Due to the lack of adequate hygiene, potable water and sanitation, diarrheal disease still poses a considerable threat to the health and well-being of developing communities worldwide. While there have been considerable advances in the areas of potable water and sanitation, there is still a lack of evidence on theory-based program models for hygiene behavior change. This intervention research study aimed to advance knowledge around hygiene behavior change strategies through the evaluation of a two-year community-based hygiene promotion pilot project implemented in rural Santa Clara, El Salvador by local health promoters. This quasi-experimental study examined whether the program achieved changes in hygiene knowledge and behavior and what features accounted for the successes or failures of the program in this context. Informed by Everett Rogers' Diffusion of Innovations (DOI) theory, this study also examined the role of the health promoters as change agents and the process of hygiene behavior change. Through examination of the message source in hygiene behavior adoption, this research offers a deeper understanding of this theoretical approach and intervention strategy, providing further justification for the theoretical basis of hygiene interventions in a Latin American community context. Results of this study showed improvements in hygiene knowledge as well as improvements in hygiene behaviors related to sanitation and food hygiene. Study results also suggest that limited improvements in water and domestic hygiene may be related to an inadequate enabling environment for behavior change, with source of water and availability of mechanisms for adequate trash disposal playing a role in this process. Furthermore, this study showed that program successes may be attributed to the community-based approach and intervention delivery by local health promoters, who played a vital role in the acceptance of hygiene messages by community members. Health promoter characteristics (some of which were DOI-related) that were identified as important to hygiene behavior change communication included: amabilidad (kindness), respeto (respect), confianza (trust), homophily, effort, and credibility. Attributes related to the hygiene behaviors being promoted that influenced adoption of practices were: compatibility with daily life, relative advantages that they offered (such as improved health, community cleanliness and reduction of pests), and easiness to observe and perform the practices. The ama de casa, or female homemaker, emerged as a key player in the hygiene behavior adoption process, serving as a secondary change agent to the health promoters. Community social-structural characteristics (e.g., social networks) were also identified as playing an important role in hygiene behavior adoption. Finally, the formation of habit, knowledge of the causes of diarrhea, obedience to authority and dedication to community priorities emerged as possible motivators for hygiene behavior. Recommendations for public health practice and research as well as theoretical implications are offered.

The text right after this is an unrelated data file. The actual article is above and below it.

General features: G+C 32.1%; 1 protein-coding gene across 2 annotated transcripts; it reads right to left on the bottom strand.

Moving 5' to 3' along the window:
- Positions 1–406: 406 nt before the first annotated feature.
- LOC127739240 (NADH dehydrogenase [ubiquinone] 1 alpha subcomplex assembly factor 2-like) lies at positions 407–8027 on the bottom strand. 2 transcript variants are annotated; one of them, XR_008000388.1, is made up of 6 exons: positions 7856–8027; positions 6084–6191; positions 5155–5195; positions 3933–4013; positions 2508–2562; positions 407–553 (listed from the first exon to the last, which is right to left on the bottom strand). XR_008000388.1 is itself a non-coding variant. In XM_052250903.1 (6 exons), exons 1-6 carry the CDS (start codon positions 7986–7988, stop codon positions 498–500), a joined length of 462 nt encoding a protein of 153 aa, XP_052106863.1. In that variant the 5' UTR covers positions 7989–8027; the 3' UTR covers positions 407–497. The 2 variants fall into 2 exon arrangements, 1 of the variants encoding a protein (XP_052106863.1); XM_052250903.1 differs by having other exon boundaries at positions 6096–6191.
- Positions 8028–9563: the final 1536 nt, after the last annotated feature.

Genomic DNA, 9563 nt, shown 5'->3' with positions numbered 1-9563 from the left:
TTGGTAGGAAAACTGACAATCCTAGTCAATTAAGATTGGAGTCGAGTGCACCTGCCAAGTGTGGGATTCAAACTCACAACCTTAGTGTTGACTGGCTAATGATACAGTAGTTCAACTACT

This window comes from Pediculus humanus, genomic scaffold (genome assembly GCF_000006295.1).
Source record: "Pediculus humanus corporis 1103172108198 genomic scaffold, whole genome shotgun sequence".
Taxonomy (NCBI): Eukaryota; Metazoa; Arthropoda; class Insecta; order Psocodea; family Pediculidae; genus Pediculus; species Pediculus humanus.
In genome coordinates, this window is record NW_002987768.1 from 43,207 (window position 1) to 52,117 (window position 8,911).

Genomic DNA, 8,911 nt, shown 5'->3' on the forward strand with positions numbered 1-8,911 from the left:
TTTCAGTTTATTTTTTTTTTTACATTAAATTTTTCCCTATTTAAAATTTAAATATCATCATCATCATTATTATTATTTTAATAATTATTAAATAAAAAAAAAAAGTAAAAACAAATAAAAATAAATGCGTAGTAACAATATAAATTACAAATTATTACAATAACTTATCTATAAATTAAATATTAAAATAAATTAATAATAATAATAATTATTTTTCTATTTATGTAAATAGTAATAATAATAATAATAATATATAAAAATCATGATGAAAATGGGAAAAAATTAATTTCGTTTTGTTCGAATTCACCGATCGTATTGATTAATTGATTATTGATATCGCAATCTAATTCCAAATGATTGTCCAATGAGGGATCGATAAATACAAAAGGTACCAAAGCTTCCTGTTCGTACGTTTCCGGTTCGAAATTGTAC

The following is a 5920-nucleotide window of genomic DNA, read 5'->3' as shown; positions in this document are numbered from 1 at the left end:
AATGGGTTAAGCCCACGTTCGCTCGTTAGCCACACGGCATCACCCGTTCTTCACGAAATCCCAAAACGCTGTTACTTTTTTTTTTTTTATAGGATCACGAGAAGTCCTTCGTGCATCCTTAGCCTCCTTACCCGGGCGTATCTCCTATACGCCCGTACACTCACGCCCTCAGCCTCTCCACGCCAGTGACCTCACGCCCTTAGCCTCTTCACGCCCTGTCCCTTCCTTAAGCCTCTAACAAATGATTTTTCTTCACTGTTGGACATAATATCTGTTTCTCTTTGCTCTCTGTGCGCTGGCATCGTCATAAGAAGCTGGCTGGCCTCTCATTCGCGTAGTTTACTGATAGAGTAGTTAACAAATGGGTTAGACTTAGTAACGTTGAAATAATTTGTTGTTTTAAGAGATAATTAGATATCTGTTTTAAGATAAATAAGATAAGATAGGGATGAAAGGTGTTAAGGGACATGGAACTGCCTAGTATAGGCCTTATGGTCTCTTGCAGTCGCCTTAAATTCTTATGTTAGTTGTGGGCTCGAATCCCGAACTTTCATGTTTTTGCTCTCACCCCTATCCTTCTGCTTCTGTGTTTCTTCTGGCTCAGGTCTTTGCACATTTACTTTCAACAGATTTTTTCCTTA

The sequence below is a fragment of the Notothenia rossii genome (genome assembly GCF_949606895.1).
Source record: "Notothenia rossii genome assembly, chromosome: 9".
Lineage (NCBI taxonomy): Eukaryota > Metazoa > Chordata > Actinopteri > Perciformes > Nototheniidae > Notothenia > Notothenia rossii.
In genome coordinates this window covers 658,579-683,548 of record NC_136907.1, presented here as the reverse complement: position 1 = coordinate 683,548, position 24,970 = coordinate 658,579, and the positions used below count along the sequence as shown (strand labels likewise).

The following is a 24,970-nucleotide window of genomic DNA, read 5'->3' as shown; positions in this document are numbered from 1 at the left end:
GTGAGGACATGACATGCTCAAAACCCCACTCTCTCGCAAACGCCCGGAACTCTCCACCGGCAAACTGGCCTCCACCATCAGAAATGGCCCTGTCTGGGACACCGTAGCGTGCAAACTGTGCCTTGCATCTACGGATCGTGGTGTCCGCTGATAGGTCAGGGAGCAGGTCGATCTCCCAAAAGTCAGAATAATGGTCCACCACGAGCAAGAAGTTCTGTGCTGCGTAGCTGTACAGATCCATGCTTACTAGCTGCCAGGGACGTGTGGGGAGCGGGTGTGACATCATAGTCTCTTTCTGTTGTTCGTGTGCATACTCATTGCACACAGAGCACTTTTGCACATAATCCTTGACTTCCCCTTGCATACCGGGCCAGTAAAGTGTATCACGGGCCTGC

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|Advisor:||Edberg, Mark C.|
|Commitee:||Abroms, Lorien C., Bingenheimer, Jeffrey B., Gurman, Tilly A., Waters, William F.|
|School:||The George Washington University|
|Department:||Public Health and Health Services|
|School Location:||United States -- District of Columbia|
|Source:||DAI-B 73/08(E), Dissertation Abstracts International|
|Subjects:||Behavioral psychology, Communication, Public health|
|Keywords:||Behavior change, Change agent, Health promotion, Hygiene promotion, Latin America|
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